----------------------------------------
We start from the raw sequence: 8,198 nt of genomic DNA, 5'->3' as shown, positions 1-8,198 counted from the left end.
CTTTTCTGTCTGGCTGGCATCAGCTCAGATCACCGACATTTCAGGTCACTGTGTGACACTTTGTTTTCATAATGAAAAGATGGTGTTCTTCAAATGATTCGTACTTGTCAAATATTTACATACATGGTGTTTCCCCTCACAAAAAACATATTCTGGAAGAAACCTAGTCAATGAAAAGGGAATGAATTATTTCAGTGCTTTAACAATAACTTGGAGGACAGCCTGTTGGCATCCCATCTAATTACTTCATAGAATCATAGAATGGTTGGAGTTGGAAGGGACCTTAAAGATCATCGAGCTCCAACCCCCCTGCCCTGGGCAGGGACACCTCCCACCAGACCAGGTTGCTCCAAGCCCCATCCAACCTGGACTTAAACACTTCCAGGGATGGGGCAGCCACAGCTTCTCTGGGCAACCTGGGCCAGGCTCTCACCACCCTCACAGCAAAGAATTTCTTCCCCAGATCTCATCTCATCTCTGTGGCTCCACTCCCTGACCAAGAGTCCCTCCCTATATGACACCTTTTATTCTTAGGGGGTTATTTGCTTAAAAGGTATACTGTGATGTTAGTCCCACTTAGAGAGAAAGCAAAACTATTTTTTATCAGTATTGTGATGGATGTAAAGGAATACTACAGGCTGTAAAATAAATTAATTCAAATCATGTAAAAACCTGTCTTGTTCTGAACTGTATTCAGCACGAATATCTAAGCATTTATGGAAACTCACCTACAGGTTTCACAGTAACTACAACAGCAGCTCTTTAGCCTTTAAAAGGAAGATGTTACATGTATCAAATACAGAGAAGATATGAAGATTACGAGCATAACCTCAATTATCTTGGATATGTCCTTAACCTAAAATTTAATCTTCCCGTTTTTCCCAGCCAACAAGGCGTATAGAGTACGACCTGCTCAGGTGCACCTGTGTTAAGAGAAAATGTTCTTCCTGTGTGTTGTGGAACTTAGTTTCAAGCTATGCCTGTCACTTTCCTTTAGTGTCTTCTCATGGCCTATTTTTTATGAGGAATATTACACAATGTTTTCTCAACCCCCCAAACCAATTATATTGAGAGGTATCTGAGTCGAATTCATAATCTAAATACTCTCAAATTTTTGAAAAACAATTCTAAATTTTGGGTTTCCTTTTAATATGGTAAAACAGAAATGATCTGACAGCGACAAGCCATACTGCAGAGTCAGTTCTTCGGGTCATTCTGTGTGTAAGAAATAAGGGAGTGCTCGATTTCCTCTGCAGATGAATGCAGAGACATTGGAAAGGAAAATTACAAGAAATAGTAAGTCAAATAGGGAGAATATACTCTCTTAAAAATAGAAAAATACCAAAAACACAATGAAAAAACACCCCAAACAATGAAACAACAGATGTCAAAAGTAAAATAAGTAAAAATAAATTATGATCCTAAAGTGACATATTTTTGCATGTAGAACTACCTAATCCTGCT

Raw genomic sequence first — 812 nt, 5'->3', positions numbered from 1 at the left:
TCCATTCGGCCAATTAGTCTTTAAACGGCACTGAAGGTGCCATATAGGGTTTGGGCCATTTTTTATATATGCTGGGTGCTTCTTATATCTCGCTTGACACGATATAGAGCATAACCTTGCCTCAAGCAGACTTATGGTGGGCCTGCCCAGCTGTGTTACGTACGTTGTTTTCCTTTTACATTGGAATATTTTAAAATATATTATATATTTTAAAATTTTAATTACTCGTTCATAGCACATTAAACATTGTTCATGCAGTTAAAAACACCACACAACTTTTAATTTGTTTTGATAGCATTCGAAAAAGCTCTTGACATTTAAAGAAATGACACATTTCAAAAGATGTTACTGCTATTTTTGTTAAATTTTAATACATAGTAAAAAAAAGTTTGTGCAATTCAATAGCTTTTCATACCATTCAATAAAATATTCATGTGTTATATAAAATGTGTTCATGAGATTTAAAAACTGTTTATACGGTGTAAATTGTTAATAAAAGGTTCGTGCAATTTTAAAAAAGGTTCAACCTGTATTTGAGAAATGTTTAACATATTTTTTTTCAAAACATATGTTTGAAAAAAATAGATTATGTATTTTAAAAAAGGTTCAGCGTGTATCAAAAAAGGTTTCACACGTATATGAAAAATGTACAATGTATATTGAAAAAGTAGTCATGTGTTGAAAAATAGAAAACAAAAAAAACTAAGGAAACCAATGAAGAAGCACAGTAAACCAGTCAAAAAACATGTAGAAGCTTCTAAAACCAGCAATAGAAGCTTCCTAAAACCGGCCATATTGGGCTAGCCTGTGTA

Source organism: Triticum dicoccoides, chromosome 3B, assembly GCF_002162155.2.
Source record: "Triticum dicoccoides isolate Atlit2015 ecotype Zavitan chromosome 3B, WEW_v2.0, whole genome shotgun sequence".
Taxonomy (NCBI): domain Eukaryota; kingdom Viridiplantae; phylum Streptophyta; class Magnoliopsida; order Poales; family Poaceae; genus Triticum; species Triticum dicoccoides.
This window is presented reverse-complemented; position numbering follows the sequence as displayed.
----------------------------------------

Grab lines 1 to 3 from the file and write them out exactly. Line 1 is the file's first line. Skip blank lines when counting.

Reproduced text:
We start from the raw sequence: 8,198 nt of genomic DNA, 5'->3' as shown, positions 1-8,198 counted from the left end.
CTTTTCTGTCTGGCTGGCATCAGCTCAGATCACCGACATTTCAGGTCACTGTGTGACACTTTGTTTTCATAATGAAAAGATGGTGTTCTTCAAATGATTCGTACTTGTCAAATATTTACATACATGGTGTTTCCCCTCACAAAAAACATATTCTGGAAGAAACCTAGTCAATGAAAAGGGAATGAATTATTTCAGTGCTTTAACAATAACTTGGAGGACAGCCTGTTGGCATCCCATCTAATTACTTCATAGAATCATAGAATGGTTGGAGTTGGAAGGGACCTTAAAGATCATCGAGCTCCAACCCCCCTGCCCTGGGCAGGGACACCTCCCACCAGACCAGGTTGCTCCAAGCCCCATCCAACCTGGACTTAAACACTTCCAGGGATGGGGCAGCCACAGCTTCTCTGGGCAACCTGGGCCAGGCTCTCACCACCCTCACAGCAAAGAATTTCTTCCCCAGATCTCATCTCATCTCTGTGGCTCCACTCCCTGACCAAGAGTCCCTCCCTATATGACACCTTTTATTCTTAGGGGGTTATTTGCTTAAAAGGTATACTGTGATGTTAGTCCCACTTAGAGAGAAAGCAAAACTATTTTTTATCAGTATTGTGATGGATGTAAAGGAATACTACAGGCTGTAAAATAAATTAATTCAAATCATGTAAAAACCTGTCTTGTTCTGAACTGTATTCAGCACGAATATCTAAGCATTTATGGAAACTCACCTACAGGTTTCACAGTAACTACAACAGCAGCTCTTTAGCCTTTAAAAGGAAGATGTTACATGTATCAAATACAGAGAAGATATGAAGATTACGAGCATAACCTCAATTATCTTGGATATGTCCTTAACCTAAAATTTAATCTTCCCGTTTTTCCCAGCCAACAAGGCGTATAGAGTACGACCTGCTCAGGTGCACCTGTGTTAAGAGAAAATGTTCTTCCTGTGTGTTGTGGAACTTAGTTTCAAGCTATGCCTGTCACTTTCCTTTAGTGTCTTCTCATGGCCTATTTTTTATGAGGAATATTACACAATGTTTTCTCAACCCCCCAAACCAATTATATTGAGAGGTATCTGAGTCGAATTCATAATCTAAATACTCTCAAATTTTTGAAAAACAATTCTAAATTTTGGGTTTCCTTTTAATATGGTAAAACAGAAATGATCTGACAGCGACAAGCCATACTGCAGAGTCAGTTCTTCGGGTCATTCTGTGTGTAAGAAATAAGGGAGTGCTCGATTTCCTCTGCAGATGAATGCAGAGACATTGGAAAGGAAAATTACAAGAAATAGTAAGTCAAATAGGGAGAATATACTCTCTTAAAAATAGAAAAATACCAAAAACACAATGAAAAAACACCCCAAACAATGAAACAACAGATGTCAAAAGTAAAATAAGTAAAAATAAATTATGATCCTAAAGTGACATATTTTTGCATGTAGAACTACCTAATCCTGCT

Raw genomic sequence first — 812 nt, 5'->3', positions numbered from 1 at the left: